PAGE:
5G Release-16 Without Mandatory Full-Rate Integrity Protection?

First slide

16 May 2020 - David Rupprecht

Responsible for adding mandatory full-rate integrity protection to 5G networks is the 3GPP, a consortium that specifies the 5G standard in the form of releases. In particular, release 16, frozen in June, is the last chance to add mandatory integrity protection to the 5G specification. This is because release 16 is the first feature freeze release for the 5G NR Standalone radio layer. Adding security in a later release is an inadequate option, as backward compatibility weakens even newer releases. Thus, if mandatory full rate UP IP is not specified for release 16, we face 5G networks that are prone to sustainable attacks. There is a lot of back and forth on this topic. Integrity protection causes an additional overhead and that is always expensive. Let's have a look at the discussions.


  • The issue of missing integrity protection is known since March 2018 [1]. Some 3GPP documents even date back to 2006, stating that missing integrity protection can be a security problem [12].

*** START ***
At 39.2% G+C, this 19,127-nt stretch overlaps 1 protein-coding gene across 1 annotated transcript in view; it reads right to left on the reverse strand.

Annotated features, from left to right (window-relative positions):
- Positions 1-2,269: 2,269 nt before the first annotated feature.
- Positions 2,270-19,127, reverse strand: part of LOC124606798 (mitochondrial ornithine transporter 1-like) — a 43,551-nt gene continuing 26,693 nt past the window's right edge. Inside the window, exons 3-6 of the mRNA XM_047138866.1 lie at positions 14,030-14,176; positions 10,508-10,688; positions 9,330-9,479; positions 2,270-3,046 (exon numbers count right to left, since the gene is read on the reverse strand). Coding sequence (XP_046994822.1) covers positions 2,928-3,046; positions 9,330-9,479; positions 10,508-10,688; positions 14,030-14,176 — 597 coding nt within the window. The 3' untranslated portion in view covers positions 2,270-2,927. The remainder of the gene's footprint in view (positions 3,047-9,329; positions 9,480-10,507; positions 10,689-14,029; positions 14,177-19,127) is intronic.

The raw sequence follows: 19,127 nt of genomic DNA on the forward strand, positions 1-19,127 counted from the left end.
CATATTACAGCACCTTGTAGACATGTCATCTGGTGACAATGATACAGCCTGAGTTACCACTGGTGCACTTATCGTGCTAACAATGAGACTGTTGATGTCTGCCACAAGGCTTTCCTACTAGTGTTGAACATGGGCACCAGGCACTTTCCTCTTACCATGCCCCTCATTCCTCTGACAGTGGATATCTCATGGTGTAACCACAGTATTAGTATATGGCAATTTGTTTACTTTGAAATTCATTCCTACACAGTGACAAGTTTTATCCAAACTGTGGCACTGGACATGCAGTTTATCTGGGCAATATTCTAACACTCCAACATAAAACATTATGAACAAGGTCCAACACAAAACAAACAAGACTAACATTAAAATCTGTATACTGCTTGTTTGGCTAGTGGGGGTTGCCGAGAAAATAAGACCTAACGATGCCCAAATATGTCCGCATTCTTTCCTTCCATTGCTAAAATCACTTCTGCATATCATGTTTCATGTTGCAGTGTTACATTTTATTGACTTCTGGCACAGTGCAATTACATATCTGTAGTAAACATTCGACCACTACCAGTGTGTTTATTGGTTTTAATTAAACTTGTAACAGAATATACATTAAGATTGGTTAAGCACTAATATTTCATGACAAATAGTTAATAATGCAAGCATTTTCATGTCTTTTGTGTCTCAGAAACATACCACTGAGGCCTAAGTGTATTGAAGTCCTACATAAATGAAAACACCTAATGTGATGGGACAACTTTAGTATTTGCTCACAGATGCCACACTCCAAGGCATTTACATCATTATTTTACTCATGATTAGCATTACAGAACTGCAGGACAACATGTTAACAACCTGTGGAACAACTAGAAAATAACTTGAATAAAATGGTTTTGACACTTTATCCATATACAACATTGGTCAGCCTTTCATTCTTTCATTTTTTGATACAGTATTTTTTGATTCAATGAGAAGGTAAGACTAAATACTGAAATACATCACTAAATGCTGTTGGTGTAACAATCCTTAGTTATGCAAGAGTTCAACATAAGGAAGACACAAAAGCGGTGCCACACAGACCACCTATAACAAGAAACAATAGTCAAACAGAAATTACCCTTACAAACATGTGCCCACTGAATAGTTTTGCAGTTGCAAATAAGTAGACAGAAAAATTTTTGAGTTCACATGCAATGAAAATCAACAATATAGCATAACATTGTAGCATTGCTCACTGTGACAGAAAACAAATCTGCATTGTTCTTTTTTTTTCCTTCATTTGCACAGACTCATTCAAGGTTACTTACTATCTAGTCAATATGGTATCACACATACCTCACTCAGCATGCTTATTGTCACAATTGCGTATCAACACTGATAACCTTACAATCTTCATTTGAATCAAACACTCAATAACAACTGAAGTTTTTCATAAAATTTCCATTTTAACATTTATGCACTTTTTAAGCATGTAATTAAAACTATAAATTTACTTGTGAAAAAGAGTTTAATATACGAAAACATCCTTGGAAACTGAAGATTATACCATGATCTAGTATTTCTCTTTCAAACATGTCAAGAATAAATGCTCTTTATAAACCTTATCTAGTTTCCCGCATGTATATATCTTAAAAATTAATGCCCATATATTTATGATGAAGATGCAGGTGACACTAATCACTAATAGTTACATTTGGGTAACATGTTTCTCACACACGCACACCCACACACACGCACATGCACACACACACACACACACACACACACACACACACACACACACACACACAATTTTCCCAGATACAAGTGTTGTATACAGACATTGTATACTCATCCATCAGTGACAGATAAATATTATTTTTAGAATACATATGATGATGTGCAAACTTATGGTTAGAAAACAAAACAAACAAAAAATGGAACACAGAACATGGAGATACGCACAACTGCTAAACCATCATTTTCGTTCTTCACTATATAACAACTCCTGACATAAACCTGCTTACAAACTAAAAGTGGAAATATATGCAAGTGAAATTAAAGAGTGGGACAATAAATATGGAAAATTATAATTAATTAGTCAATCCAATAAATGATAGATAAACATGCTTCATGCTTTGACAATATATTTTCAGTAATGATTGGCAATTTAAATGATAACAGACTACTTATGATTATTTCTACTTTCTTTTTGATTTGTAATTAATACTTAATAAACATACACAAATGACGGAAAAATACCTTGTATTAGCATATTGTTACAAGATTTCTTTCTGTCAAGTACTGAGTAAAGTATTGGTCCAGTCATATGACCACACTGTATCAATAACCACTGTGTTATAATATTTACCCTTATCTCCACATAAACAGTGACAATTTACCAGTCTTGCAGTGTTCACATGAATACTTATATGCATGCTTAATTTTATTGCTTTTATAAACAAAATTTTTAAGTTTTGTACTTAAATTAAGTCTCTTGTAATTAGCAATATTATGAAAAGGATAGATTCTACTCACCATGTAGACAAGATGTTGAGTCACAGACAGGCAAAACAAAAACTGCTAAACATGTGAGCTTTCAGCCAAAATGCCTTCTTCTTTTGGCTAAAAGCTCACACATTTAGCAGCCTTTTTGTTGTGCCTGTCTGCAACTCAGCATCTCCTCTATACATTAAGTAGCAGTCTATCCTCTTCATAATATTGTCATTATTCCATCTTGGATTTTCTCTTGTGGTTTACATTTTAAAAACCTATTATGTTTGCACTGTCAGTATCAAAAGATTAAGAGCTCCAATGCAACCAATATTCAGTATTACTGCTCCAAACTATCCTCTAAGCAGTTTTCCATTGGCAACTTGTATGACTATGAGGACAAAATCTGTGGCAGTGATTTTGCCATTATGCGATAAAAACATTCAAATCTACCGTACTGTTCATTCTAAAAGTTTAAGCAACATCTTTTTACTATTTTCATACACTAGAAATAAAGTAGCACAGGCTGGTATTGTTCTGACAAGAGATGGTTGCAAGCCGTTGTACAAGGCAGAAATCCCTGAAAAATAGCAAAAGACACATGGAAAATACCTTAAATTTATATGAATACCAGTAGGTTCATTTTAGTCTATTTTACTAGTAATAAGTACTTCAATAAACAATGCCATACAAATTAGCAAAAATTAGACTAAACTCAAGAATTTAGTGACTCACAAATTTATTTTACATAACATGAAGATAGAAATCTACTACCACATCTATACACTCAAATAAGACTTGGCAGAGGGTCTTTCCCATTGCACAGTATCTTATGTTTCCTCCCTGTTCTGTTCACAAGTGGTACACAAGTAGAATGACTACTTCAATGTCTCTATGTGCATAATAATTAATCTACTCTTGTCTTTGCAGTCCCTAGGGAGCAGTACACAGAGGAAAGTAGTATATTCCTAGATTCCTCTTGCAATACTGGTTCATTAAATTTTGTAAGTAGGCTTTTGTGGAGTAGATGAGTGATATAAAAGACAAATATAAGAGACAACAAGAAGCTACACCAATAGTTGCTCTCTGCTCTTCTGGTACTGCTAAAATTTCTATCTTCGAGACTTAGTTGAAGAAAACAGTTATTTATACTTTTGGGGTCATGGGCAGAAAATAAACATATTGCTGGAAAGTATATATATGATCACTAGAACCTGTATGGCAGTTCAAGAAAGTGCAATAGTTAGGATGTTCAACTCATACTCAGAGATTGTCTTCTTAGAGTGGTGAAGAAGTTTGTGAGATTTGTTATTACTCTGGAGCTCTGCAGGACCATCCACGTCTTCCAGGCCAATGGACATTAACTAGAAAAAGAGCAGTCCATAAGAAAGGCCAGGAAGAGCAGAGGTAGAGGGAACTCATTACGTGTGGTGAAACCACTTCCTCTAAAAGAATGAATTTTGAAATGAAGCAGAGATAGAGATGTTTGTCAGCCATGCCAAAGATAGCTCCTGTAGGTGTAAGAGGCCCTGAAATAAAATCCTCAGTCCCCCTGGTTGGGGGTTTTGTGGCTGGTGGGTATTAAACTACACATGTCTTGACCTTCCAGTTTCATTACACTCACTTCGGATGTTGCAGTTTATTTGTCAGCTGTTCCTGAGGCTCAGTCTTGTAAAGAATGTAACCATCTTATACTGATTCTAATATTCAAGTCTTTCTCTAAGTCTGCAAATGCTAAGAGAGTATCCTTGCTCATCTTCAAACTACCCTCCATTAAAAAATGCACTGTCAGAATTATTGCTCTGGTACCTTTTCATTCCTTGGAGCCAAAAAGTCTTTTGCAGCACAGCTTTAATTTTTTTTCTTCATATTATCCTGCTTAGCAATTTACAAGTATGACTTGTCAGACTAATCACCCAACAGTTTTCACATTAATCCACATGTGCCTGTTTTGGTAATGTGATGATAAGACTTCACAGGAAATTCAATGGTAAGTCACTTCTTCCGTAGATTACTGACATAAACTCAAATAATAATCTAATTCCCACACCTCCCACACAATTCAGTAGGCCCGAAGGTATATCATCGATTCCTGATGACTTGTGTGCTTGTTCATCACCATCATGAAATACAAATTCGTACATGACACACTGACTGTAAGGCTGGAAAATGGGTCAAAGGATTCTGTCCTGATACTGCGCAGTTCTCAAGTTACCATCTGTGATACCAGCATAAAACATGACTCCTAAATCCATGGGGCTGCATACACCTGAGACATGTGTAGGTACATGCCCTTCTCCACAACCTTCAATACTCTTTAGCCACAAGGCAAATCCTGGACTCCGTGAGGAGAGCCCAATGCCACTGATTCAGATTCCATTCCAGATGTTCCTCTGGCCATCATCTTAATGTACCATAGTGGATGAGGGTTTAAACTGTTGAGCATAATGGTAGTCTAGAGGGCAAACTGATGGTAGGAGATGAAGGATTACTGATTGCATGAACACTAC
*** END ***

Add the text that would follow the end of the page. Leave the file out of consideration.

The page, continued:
• March 2020: To mitigate the threat of attacks in 5G networks, a large group of providers and some vendors have attempted to mandate integrity protection in the 5G specification [3,4].
  • This attempt was postponed due to some vendors’ objection, mainly baseband vendors, e.g., Qualcomm, OPPO, and Samsung [5,6]. They argue that it is challenging to integrate full-rate integrity protection due to the performance requirements and need more technical discussion on a working group level [7].
  • May: Another attempt tried to add mandatory full rate integrity protection [8,8a]. Again this was postponed (3GPP term “noted”) by the vendors [9,10,11].

What do we learn from this? Things are never easy! One the one side who would complain about better security? On the other side, who wants to invest additional resources for something that could be exploited through some very advanced attacks? I'm curious what we will end up with.